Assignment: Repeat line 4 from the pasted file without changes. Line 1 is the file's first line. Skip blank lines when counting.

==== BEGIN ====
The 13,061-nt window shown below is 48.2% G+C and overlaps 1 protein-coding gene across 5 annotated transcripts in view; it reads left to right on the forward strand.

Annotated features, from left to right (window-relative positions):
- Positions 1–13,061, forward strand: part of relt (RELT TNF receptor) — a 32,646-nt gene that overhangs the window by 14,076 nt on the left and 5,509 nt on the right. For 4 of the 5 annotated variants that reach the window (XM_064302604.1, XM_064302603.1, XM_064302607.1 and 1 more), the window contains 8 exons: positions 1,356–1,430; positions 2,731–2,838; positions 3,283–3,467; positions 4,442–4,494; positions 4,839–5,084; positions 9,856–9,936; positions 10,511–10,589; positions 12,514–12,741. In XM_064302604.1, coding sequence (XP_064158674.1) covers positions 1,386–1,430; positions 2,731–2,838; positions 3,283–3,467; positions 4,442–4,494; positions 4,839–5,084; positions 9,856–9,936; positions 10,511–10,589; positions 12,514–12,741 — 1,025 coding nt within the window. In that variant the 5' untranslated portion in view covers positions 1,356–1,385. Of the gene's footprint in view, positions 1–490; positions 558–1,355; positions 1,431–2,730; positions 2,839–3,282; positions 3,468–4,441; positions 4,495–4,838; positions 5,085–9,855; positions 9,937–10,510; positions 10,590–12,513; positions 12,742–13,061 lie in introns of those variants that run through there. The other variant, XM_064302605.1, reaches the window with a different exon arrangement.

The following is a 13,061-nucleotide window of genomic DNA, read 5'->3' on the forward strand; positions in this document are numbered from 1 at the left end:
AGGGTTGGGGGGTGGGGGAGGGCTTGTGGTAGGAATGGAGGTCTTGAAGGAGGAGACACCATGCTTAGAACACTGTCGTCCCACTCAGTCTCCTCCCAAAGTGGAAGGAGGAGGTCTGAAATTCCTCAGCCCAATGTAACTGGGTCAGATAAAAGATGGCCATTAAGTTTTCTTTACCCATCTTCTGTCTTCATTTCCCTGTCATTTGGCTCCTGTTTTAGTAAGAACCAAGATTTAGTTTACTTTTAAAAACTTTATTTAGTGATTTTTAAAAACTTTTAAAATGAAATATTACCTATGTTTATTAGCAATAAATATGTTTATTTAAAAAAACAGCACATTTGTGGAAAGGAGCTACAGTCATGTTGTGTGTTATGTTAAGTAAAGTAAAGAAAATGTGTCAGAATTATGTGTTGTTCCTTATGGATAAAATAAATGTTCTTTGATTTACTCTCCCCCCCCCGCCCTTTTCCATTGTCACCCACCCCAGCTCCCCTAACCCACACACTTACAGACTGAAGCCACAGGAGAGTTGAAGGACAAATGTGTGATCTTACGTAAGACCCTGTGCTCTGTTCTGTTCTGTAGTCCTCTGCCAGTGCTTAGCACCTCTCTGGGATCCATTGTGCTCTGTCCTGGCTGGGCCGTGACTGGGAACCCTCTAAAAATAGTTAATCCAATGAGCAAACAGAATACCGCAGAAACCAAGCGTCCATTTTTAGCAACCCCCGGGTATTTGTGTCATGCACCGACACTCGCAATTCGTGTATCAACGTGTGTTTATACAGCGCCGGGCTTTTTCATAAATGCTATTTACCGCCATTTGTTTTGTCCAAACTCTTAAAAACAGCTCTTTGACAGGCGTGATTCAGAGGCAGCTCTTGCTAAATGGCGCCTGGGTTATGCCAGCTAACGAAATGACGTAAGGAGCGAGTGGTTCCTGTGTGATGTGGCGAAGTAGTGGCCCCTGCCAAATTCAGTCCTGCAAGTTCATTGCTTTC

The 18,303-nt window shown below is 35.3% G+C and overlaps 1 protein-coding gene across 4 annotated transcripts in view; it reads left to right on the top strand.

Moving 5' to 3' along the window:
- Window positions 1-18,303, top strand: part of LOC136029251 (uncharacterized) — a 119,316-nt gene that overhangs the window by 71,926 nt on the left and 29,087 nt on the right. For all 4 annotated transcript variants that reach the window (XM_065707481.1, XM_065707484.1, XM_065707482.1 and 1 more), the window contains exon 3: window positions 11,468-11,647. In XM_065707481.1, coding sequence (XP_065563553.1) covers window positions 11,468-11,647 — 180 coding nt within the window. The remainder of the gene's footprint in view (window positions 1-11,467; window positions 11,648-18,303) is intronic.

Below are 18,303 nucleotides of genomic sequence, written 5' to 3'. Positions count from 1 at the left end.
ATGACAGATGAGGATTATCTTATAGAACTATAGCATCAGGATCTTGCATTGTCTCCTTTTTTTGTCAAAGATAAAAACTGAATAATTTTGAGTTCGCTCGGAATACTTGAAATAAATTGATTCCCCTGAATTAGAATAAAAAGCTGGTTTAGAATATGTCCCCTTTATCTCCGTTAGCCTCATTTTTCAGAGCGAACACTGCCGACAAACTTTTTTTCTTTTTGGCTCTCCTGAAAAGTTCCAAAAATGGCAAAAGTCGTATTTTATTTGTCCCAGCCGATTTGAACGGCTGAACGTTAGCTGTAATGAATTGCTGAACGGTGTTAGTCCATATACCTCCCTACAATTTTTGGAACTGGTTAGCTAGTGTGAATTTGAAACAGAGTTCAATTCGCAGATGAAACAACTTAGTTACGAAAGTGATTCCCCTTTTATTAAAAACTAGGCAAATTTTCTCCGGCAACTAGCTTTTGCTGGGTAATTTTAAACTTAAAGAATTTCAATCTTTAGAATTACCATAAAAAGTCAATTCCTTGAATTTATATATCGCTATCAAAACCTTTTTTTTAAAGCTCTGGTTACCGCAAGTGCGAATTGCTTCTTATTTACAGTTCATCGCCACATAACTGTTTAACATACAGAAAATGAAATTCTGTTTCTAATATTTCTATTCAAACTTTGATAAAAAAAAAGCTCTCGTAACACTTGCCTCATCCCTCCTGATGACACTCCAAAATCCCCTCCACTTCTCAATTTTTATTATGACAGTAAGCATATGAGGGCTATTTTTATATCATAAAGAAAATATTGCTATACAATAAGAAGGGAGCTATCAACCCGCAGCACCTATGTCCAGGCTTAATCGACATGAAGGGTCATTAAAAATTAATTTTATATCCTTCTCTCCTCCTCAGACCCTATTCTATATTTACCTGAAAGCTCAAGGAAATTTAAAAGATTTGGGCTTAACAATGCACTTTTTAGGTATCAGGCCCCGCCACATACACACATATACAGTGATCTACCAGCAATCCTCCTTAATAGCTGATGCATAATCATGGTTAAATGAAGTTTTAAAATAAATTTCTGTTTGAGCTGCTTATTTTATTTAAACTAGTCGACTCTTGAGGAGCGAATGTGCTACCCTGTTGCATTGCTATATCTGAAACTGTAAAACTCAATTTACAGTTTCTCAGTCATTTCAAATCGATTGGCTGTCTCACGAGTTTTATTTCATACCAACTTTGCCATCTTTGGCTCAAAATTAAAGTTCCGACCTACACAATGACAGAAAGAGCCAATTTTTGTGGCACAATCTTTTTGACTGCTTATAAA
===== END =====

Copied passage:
The following is a 13,061-nucleotide window of genomic DNA, read 5'->3' on the forward strand; positions in this document are numbered from 1 at the left end: